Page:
It is well known, now, that a vegan diet can be a really healthy way to eat. However, there are many different ways of eating vegan and nature.com are saying that a plant-based diet has many health benefits that include weight control, even energy release and reduction in inflammation levels within the body. These benefits can support a healthy immune system and lower a person’s risk of severe illness from COVID-19.
A Vegan Diet
Being vegan isn't all about food, some people do follow a vegan diet, but don't live vegan. Living vegan is about living in a way that purposefully aims to limit and, ideally remove, all animal exploitation and protect the planet and environment. This means not wearing leather, reducing waste as much you can by reusing and recycling, not taking part in entertainment that involves performing animals, that kind of thing. People that only follow a vegan diet exclude animal products from the foods that they eat, such as meat, honey and dairy. However, even in this group there are variations, for example raw vegans will only eat raw foods, fruits and vegetables, they do not eat anything that has been cooked or processed, junk food vegans eat a mainly processed diet. Burgers, chips, ready meals, there is loads of vegan junk food to choose from and it can be a very easy, but very expensive, way to eat as little cooking is needed. There is also the whole food plant-based diet, this consists of eating food that is minimally processed and will include foods like brown rice, oats, beans and lentils. Which way of eating is the healthiest is something that can be argued, however, if someone eats mainly processed foods with few vegetables and fruits and does not supplement essential nutrients, such as vitamin B12, they may become ill from the same diseases that affect people that consume animal products due to a lack of nutrients and the increased amount of fat, salt and sugar that they consume.
Whole Food Plant-Based Eating
The World Health Organization (WHO) advise that people eat a balanced diet to strengthen their immune system. This includes eating fresh, unprocessed foods, such as vegetables, legumes, and whole grains. Consumption of salt, sugar, fat and red meat should be limited to 1-2 times a weeks and poultry to 2-3 times a week with portion sizes being controlled. A review in the British Journal of Nutrition suggests that people with optimal levels of micronutrients, these include vitamins, minerals and phytonutrients from plants, may be more resilient to COVID-19. The problem with this is that most people aren't eating enough fruits and vegetables, with the Centers for Disease Control and Prevention (CDC) finding that only one in 10 adults in the United States eat enough fruits or vegetables. Eating a balanced whole food plant-based diet that includes the widest variety of foods possible will increase your intake of essential minerals and vitamins, which will support and regulate your the immune system and may increase your resilience to COVID-19.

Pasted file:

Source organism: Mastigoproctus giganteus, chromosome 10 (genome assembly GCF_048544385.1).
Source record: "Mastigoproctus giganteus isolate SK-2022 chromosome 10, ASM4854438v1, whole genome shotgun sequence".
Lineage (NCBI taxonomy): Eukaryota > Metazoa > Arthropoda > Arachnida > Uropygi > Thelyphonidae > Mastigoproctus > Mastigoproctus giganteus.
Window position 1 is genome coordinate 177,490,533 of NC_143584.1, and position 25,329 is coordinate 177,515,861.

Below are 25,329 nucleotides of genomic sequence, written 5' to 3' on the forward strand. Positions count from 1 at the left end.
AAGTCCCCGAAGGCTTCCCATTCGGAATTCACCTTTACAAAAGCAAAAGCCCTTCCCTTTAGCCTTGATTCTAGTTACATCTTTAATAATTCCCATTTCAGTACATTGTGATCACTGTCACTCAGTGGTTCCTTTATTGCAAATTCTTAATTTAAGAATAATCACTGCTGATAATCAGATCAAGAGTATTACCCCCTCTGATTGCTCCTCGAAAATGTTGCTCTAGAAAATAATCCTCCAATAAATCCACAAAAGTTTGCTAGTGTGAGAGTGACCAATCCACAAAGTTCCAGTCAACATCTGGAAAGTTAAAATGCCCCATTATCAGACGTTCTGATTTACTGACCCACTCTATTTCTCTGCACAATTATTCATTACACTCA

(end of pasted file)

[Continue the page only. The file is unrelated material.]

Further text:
A whole food plant-based diet, that includes a wide variety of fruits and vegetables, is also rich in antioxidants. These are chemicals that fight free radicals within the body and can cause many different health problems within the body, from cancers to wrinkles. Antioxidants can be found in foods such as berries, olives and nuts and there are studies being carried out now to test whether polyphenols found in plants can help to prevent or treat viral infections, such as COVID-19.
A recent study, published in scientific journal BMJ Nutrition Prevention & Health, found that people who follow a plant-based diet are 73 percent less likely to experience more severe COVID-19 symptoms. The study involved 2,884 frontline healthcare workers from six different countries, France, Germany, Italy, Spain, the United Kingdom, and the United States. 568 of participants were infected with COVID-19 and, of those 568, 138 individuals had moderate-to-severe COVID-19 severity while 430 individuals reported very mild to mild COVID-19 symptoms. Participants who reported following plant-based diets, including a vegetarian diet, had 73 percent lower odds of moderate-to-severe symptoms. This is compared to participants who reported following low-carbohydrate, high-protein diets, such as keto or paleo, and were almost four times more likely to experience a moderate-to-severe form of COVID-19. Low-carbohydrate/high protein diets are typically high in animal-based protein and low in micronutrients. Individuals who reported following plant-based diets consumed more vegetables, fruit, and plant proteins such as legumes and nuts. The study authors explained that these foods supply many important vitamins, minerals, and antioxidants that support the immune system. “In six countries, plant-based diets... were associated with lower odds of moderate-to-severe COVID-19. These dietary patterns may be considered for protection against severe COVID-19,” the study concluded.
The Take Away
At the moment the best defence against COVID-19 is a vaccination, after that its masks, hand hygiene and avoiding crowded areas. However, one thing that we can all do for protection against COVID-19 and other infections is to take care of our bodies by eating the healthiest balanced diet that we can, exercising and making sure that we, not only get enough rest, but also have fun. When we are having fun our bodies and minds are healthy.